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Amazing facts about how animals feel sad for losing their peers



In August of 2018, the press reported images of a female whale carrying a small dead carcass for 17 days. Two years ago, a chimpanzee was seen at the chimpanzee house to house chimpanzees in Zambia, trying to clean the teeth of her adoptive son Thomas after he died in a scene described as funeral rites

Elephants were known to visit the remains of their deceased family members and were raised on their bones and sometimes walked forward and backward as if they were performing religious rituals

Do humans and animals express their grief in the same way?

The importance of our studies is that it helps us understand the evolution of death-related behaviors from their primitive state to what we see in humans today of feelings, rituals, and customs

Like humans, the response of animals to the loss of their peer's variants from one animal to another and from one species to another. Social animals generally exhibit behaviors that may be described as expressions of grief

It is not surprising that dolphins and whales, known to be smart and social, Grazing the dead squadron, either by carrying or dragging it, or by spontaneous behaviors, such as lifting the carcass and dipping it into the water, as if to help breathe, or perhaps circulate and dive

John Gonzalo, of the Ionian project funded by the Tethys Research Institute,
 He had twice seen a group of nasal flask dolphins
Accompanied by a female dolphin carrying her son's body for several days, and once again saw her trying to save a small dolphin who was dying by keeping him floating, and stayed in the place for a while after his death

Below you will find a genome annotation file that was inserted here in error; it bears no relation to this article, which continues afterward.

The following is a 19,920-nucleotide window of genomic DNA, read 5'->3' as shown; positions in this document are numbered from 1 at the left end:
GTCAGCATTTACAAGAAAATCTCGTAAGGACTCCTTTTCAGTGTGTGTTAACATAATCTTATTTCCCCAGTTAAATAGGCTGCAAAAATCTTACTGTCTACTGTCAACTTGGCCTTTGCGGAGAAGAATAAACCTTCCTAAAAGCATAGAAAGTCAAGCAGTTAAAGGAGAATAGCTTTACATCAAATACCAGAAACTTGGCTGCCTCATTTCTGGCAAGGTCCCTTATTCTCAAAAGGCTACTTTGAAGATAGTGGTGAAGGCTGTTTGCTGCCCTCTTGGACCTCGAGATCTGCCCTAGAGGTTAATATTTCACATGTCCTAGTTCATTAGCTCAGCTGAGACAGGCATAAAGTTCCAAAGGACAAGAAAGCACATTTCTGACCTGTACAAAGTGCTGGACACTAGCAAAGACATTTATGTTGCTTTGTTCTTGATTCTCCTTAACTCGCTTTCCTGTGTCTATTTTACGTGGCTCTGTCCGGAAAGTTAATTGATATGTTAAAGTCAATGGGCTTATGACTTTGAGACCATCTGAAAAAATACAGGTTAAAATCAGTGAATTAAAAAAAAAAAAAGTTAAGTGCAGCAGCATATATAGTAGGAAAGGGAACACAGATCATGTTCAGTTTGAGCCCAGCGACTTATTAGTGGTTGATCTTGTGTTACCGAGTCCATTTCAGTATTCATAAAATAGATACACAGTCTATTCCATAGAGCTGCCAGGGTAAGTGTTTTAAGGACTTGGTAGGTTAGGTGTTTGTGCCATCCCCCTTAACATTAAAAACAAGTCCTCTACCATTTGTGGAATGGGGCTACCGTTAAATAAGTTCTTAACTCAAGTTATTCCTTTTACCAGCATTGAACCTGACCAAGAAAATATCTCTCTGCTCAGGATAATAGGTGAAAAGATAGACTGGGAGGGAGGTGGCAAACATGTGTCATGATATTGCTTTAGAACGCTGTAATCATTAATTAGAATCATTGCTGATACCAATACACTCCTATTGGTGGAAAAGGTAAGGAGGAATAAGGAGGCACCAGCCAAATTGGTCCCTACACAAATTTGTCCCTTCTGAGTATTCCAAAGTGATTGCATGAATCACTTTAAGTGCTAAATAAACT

The dolphins, who carry the carcass of their young people for several days, need time to overcome their sorrows and accept the idea of losing their newborn babies, which was surprising and unexpected, Dr. Gonzalo said. While the dolphins in the second case felt relieved to have the dolphin die so as to exercise its life as usual, instead of carrying the carcass for another week

The carrying of the small carcass may seem strange, but it is very common among primates. Scientists have observed many species of primates monkeys carrying their young babies for weeks or months. In extreme cases, mothers treated their young babies until they were completely engulfed by heat, leaving only a skeleton or a spine

Some primates may express grief over the loss of their peers in other ways, such as taking care of the carcass, cleaning their teeth, touching them gently, and sometimes exhibiting aggressive behaviors such as appealing, trying to hold or even taking care of the hair 

"The monkeys' behaviors, like humans, different according to the personal characteristics and degree of kinship of the Deceased," says King, who has observed the chimpanzees, the monkeys of the bonobos, the gorillas and other primates for years: "I saw some monkeys graze their peers gently and tenderly, but some male chimpanzee sometimes act aggressively

"Death is one of the worst afflictions on social animals," says Edwin van Leuven, of the Max Planck Institute for Psychological Linguistics, which documented the cleaning of chimpanzees to the teeth of her adopted son: When an adult dies, for example, It may help the herd as a whole or lose its young to express social cohesion



"The behaviors associated with the loss of close friends are not innate, but we gain them through the experiences we experience," says Dora Peru of Oxford University. For example, children need years to absorb the idea of death

Gonzalo says that the sadness of the death of the close has evolved in animals and humans as a means of adapting to the idea of leaving irreversibly. Smart animals and humans need time to absorb the idea of separation. In other words, grief is the price we pay for love

It is not surprising that the archaeological sites are full of drawings of the dead, and the various peoples and tribes began countless rituals of death, from funeral to burial, decorated coffins and built pyramids. The Indonesian tribe of Toraja lives with the body for weeks under one roof

"Studying the feelings of sadness in animals not only raises the issue of animal welfare but also highlights the issue of animal rights," says King, "and if we realize how deeply animal feelings are, we may wonder about the existence of zoos and pits around the world. These animals feel like we are sad to lose close friends and loved ones

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